Doug Lederman

Doug Lederman, Editor, is one of the three founders of Inside Higher Ed. With Scott Jaschik, he leads the site's editorial operations, overseeing news content, opinion pieces, career advice, blogs and other features. Doug speaks widely about higher education, including on C-Span and National Public Radio and at meetings around the country, and his work has appeared in The New York Times and USA Today, among other publications. Doug was managing editor of The Chronicle of Higher Education from 1999 to 2003. Before that, Doug had worked at The Chronicle since 1986 in a variety of roles, first as an athletics reporter and editor. He has won three National Awards for Education Reporting from the Education Writers Association, including one in 2009 for a series of Inside Higher Ed articles he co-wrote on college rankings. He began his career as a news clerk at The New York Times. He grew up in Shaker Heights, Ohio, and graduated in 1984 from Princeton University. Doug lives with his family in Bethesda, Md.

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Most Recent Articles

February 18, 2010
Edythe M. Abdullah, president of the downtown campus of Florida State College in Jacksonville, has been selected as president of Essex County College, in New Jersey.
February 18, 2010
The University of California at Berkeley, barred by the state from considering race in admissions, is today announcing a major, privately supported effort to create an inclusive curriculum and campus. The San Francisco Chronicle reported that a $16 million gift -- which could grow considerably with matching funds -- will pay for a variety of efforts.
February 18, 2010
High schools in eight states have agreed to participate in a project aimed at using a system of "board examinations" to get high achieving students to do college-level work as early as 10th grade, the National Center for Education and the Economy announced Wednesday.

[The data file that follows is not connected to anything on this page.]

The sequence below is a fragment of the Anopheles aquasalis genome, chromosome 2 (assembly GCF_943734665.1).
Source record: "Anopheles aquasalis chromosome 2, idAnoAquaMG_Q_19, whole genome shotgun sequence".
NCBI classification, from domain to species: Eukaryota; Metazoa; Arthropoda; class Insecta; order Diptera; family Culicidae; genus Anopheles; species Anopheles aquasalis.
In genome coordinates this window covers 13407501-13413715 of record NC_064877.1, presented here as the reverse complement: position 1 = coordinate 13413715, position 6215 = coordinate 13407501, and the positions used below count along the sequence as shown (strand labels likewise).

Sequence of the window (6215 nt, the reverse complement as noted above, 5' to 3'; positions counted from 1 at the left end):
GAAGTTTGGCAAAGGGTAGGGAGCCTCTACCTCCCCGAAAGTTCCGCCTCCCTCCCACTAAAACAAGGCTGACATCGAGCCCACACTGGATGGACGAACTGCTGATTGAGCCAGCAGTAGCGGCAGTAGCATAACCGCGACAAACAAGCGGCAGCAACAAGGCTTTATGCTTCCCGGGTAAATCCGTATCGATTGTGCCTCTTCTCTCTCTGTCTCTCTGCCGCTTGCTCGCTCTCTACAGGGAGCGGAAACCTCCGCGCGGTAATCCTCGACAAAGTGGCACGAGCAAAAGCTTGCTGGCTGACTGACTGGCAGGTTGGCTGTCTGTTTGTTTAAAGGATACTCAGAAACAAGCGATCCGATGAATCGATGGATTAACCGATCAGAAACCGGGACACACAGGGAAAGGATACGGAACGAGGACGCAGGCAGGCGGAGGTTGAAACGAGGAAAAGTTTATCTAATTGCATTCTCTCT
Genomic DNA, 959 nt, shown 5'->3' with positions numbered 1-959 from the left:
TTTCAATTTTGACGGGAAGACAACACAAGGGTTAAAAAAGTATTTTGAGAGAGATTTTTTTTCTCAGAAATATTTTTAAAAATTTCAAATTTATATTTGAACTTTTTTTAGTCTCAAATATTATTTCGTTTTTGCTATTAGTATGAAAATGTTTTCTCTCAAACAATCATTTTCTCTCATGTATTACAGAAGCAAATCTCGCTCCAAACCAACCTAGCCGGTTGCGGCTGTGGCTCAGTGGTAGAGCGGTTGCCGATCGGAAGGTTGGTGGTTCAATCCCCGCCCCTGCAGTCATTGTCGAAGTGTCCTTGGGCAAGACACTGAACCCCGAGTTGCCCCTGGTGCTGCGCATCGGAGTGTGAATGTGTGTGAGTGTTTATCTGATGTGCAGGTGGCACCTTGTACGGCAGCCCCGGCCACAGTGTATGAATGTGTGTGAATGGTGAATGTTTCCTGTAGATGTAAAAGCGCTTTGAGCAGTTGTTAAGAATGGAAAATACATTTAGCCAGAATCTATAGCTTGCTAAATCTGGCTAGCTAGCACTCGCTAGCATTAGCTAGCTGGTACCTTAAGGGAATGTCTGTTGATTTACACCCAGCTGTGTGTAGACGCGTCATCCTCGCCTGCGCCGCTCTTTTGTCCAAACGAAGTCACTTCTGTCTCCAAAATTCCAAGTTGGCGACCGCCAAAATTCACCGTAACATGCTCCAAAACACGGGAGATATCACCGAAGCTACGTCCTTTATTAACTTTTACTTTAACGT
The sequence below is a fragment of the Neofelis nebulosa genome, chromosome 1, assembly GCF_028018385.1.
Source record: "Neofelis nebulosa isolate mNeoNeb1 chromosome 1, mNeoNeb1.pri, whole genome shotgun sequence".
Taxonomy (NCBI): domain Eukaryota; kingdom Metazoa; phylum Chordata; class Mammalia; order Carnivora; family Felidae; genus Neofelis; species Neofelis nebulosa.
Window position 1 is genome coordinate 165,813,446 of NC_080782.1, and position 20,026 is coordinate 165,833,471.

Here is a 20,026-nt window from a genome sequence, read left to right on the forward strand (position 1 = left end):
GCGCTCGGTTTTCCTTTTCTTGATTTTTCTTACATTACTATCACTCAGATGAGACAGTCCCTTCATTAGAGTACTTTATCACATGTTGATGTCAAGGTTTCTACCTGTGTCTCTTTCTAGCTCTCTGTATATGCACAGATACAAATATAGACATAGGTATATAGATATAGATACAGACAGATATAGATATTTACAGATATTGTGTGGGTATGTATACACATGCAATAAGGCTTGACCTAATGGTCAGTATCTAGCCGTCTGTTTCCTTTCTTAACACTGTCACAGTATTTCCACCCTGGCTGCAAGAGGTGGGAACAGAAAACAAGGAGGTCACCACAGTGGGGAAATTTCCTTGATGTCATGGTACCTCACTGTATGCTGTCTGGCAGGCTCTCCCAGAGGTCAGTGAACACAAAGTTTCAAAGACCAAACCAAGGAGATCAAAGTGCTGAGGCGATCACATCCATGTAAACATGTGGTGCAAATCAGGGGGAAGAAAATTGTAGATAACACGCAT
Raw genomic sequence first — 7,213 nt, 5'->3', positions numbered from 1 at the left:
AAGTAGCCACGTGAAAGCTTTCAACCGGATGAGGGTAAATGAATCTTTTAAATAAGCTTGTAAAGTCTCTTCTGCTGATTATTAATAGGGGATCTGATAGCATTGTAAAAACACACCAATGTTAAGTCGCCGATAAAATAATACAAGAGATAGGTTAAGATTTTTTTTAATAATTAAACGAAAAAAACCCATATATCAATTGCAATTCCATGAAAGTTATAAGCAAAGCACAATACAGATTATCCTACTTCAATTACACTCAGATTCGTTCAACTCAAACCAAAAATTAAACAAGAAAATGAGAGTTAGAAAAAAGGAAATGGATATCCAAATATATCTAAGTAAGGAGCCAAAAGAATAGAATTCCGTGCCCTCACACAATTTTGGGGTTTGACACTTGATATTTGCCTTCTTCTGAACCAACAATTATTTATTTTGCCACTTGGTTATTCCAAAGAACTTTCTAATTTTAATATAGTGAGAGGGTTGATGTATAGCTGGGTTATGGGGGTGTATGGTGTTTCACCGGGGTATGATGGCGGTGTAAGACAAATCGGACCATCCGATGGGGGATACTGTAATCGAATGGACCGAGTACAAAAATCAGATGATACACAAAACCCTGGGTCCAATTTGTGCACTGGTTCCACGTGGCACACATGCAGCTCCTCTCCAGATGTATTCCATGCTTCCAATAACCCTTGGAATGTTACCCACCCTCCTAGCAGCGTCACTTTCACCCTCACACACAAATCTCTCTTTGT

February 18, 2010
A committee studying enrollment strategy at the University of Texas at Austin has recommended that undergraduates be required to finish their degrees in 10 semesters, the Associated Press reported. The current average length of time is 8.5 semesters. Students enrolled in programs for which the expected completion time is longer than 8 semesters would be exempt, and appeals could be filed for special circumstances.
February 18, 2010
Taking a page from President Obama's recent criticism of Wall Street bankers, Education Secretary Arne Duncan sharpened his rhetoric about the student loan industry in urging Congress to pass an overhaul of federal student aid programs during a telephone news conference with reporters Tuesday. Student loan providers "had a free ride from taxpayers for too long," Duncan said, calling for passage of the Student Aid and Fiscal Responsibility Act that has passed the House and has been stalled for months behind health care legislation in the Senate.
February 18, 2010
George Washington University accidentally sent about 200 applicants it was rejecting an e-mail congratulating them and welcoming them to the institution, The Washington Post reported. The university followed up a few hours later with an explanation, no doubt disappointing the early decision applicants, for whom GW was their first choice college.
February 17, 2010
Williams College, which last month announced an end to its "no loans" policy for undergraduates in need of financial aid, on Tuesday moved to end the policy of being need-blind in admitting international students. Admitting international students without regard to need is unusual, even among the small group of private colleges like Williams that have that practice for undergraduates from the United States.
February 17, 2010
Some University of California graduate students have turned to satire, dressing in business attire to critique the policies of administrators and the Board of Regents, the San Francisco Chronicle reported. The group is called the UC Movement for Efficient Privatization.
February 17, 2010
Historians -- some with ties to the Kennedy family and some who have studied the family -- have created a Web site to denounce the History Channel for a forthcoming mini-series that they say is full of distortions.
February 17, 2010
Faculty members at the University of Alberta agreed to accept six furlough days in return for more access to information about university finances, The Edmonton Journal reported. Under the agreement, a new committee -- with equal representation of administrators and professors -- will review finances (including data previously unavailable to faculty members).

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